Percent in top quarter of high school graduating class 43%
Percent in top half of high school graduating class 76%
Percent in bottom half of high school graduating class 24%
Percent in bottom quarter of high school graduating class _5%

Percent of total first-time, first-year (freshman) students who submitted high school class rank: 81%


C11. Percentage of all enrolled, degree-seeking first-time, first-year (freshman) students who had high school grade-point averages within each of the following ranges (using 4.0 scale); report information only for those students from whom you collected high school GPA.

Percent who had GPA of 3.0 and higher   73%
Percent who had GPA between 2.0 and 2.9 26%
Percent who had GPA between 1.0 and 1.99 _1%
Percent who had GPA below 1.0 _0%

C12. Average high school GPA of all degree-seeking first-time, first-year (freshman) students who submitted GPA: 3.29

Percent of total first-time, first-year (freshman) students who submitted high school GPA: 88%

Admission Policies

C13. Application fee
Does your institution have an application fee?  X Yes _ No
Amount of application fee?   $30
Can it be waived for applicants with financial need?   _ Yes X No
C14. Application closing date
Does your institution have an application closing date?  _ Yes X No
Application closing date (fall):
Priority date:
C15. Are first-time, first-year students accepted for terms other than the fall?  X Yes _ No

C16. Notification to applicants of admission decision sent (fill in one only)
On a rolling basis beginning (date) continuously
By (date) __________
Other _________
C17. Reply policy for admitted applicants (fill in one only)
Must reply by (date) _____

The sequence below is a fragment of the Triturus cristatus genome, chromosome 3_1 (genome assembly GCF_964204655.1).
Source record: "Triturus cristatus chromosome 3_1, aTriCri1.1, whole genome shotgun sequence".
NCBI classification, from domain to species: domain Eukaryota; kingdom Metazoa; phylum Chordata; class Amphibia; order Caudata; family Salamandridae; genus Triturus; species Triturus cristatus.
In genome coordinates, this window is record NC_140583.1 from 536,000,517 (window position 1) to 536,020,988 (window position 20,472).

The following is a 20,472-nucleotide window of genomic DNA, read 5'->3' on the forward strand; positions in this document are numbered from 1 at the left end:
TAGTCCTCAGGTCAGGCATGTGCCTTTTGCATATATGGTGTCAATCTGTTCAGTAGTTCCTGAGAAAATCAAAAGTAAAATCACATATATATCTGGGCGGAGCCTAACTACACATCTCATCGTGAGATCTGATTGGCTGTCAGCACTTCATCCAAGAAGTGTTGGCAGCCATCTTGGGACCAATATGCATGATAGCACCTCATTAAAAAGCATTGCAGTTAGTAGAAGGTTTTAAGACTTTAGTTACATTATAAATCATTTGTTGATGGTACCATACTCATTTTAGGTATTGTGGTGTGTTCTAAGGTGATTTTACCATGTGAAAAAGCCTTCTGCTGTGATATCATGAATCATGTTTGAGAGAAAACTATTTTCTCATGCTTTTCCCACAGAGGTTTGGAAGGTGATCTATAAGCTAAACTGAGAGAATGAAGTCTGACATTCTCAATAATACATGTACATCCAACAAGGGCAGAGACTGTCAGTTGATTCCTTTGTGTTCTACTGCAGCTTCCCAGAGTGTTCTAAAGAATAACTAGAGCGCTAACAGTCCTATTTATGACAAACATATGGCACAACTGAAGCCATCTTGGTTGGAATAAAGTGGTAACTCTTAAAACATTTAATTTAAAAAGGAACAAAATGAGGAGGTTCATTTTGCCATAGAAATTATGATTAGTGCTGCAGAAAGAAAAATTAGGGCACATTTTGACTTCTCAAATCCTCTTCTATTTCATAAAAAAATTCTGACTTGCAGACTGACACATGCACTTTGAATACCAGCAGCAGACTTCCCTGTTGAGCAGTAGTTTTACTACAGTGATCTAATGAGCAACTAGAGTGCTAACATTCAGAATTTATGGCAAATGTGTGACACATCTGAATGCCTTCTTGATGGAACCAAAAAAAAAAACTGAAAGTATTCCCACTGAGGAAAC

No set date __X__
Must reply by May 1 or within _____ weeks if notified hereafter _____
Other _____
C18. Deferred admission: Does your institution allow students to postpone enrollment after admission?
X Yes _ No
If yes, maximum period of postponement: one year

C19. Early admission of high school students: Does your institution allow high school students to enroll as full-time, first-time, first-year (freshman) students one year or more before high school graduation?
X Yes _ No

C20. Common application: Will you accept the Common Application distributed by the National Association of Secondary School Principals if submitted?   _ Yes X No
If "yes," are supplemental forms required?  _ Yes _ No
Is your college a member of the Common Application Group?  _ Yes X No

Early Decision and Early Action Plans

C21. Early decision: Does your institution offer an early decision plan (an admission plan that permits students to apply and be notified of an admission decision well in advance of the regular notification date and that asks students to commit to attending if accepted) for first-time, first-year (freshman) applicants for fall enrollment?    _ Yes X No

If "yes," please complete the following:

First or only early decision plan closing date __________
First or only early decision plan notification date __________

Other early decision plan closing date __________
Other early decision plan notification date __________

For the Fall 1999 entering class:

Number of early decision applications received by your institution in Fall 1999 __________
Number of applicants admitted under early decision plan in Fall 1999__________

Please provide significant details about your early decision plan _______________________________________________________________